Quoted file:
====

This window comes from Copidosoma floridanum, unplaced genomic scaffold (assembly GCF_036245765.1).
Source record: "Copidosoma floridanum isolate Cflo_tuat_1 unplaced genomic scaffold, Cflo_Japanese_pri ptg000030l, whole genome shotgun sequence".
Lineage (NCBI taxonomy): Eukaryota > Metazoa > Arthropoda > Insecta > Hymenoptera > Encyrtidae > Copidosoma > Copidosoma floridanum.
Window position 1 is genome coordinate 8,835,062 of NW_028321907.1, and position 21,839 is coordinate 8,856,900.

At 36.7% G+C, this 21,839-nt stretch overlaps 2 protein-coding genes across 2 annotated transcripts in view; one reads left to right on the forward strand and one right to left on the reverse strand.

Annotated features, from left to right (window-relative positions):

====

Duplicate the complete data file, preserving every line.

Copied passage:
This window comes from Copidosoma floridanum, unplaced genomic scaffold (assembly GCF_036245765.1).
Source record: "Copidosoma floridanum isolate Cflo_tuat_1 unplaced genomic scaffold, Cflo_Japanese_pri ptg000030l, whole genome shotgun sequence".
Lineage (NCBI taxonomy): Eukaryota > Metazoa > Arthropoda > Insecta > Hymenoptera > Encyrtidae > Copidosoma > Copidosoma floridanum.
Window position 1 is genome coordinate 8,835,062 of NW_028321907.1, and position 21,839 is coordinate 8,856,900.

At 36.7% G+C, this 21,839-nt stretch overlaps 2 protein-coding genes across 2 annotated transcripts in view; one reads left to right on the forward strand and one right to left on the reverse strand.

Annotated features, from left to right (window-relative positions):